Over twenty years ago Dean Shulman and Professor Cox debated through the pages of the Harvard Law Review the question of the role law should play in labor arbitration. Shulman urged "that the law stay out," while Cox argued that courts would come to understand the special nature of the arbitration process and would accordingly limit the extent of judicial intervention. The impact of their discussion has, of course, been mooted by the numerous judicial decisions implanting private arbitration within the federal law of the collective agreement. From the Supreme Court has come a formidable legal superstructure for the labor arbitration process, and support for labor arbitration is now a paramount national policy.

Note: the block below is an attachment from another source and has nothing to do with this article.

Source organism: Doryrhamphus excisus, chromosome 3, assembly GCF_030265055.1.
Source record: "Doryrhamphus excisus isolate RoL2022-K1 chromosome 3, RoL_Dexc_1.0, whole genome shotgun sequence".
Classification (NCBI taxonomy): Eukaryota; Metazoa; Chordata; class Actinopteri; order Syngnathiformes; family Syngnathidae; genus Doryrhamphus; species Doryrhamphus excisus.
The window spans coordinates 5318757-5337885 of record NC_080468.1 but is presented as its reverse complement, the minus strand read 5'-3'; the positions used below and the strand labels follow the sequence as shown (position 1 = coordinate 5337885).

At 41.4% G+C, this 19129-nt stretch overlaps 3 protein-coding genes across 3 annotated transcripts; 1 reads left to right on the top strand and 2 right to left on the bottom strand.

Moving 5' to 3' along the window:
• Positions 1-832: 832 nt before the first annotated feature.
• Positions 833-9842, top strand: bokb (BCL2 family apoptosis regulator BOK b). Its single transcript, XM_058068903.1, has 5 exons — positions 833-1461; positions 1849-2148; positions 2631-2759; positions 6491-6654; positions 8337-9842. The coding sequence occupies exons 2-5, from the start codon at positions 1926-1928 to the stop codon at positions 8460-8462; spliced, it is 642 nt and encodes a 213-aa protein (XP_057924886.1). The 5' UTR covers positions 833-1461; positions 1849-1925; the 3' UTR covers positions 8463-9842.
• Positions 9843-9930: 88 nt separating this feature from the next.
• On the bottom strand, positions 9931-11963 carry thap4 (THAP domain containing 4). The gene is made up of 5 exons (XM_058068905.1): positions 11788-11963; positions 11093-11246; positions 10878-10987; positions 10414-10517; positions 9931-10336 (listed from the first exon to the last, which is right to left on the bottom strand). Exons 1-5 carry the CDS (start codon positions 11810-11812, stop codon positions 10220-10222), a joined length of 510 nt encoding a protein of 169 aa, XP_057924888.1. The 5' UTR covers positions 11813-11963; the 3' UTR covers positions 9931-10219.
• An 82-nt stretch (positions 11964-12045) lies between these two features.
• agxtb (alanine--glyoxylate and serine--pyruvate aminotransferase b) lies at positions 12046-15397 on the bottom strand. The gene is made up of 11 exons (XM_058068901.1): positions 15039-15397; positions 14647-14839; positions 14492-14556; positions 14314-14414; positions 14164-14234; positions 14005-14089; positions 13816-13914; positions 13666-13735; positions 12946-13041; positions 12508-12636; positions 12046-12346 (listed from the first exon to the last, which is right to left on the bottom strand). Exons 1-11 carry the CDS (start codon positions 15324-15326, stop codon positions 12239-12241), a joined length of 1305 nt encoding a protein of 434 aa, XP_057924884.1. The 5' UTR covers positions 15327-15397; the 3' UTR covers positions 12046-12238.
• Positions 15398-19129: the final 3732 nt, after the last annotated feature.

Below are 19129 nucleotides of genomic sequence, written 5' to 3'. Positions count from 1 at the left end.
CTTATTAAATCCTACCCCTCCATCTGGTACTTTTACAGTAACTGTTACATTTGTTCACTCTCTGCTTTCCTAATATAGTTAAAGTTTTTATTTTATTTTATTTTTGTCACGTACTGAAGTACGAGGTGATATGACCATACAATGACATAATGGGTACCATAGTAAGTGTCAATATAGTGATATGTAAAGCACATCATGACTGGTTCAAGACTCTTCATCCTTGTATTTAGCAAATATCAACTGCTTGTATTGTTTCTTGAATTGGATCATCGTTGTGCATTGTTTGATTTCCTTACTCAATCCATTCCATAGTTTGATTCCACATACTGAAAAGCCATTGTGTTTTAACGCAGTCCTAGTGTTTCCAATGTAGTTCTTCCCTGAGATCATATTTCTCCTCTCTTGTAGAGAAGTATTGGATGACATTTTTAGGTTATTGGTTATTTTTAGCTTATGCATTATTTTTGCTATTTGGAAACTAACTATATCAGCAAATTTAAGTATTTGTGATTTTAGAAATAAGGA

It is not the object of this Article either to belabor the wisdom of these decisions or to suggest fundamental changes in the labor arbitration system. The question does remain, however, of how to ensure that labor arbitration continues to merit its preferred status. In offering an answer to that question, this Article suggests that the key to private arbitration's future contributions to the national labor law system lies in maintenance of the integrity of arbitral procedures. Thus the focus of the inquiry will be directed at the basic elements of arbitration procedure essential to the achievement of accurate results in an efficient manner acceptable to the parties. The legal developments of the past two decades demand a thorough reexamination of how labor arbitration is to be conducted.
Roger I. Abrams,
The Integrity of the Arbitral Process,
Mich. L. Rev.
Available at: https://repository.law.umich.edu/mlr/vol76/iss2/2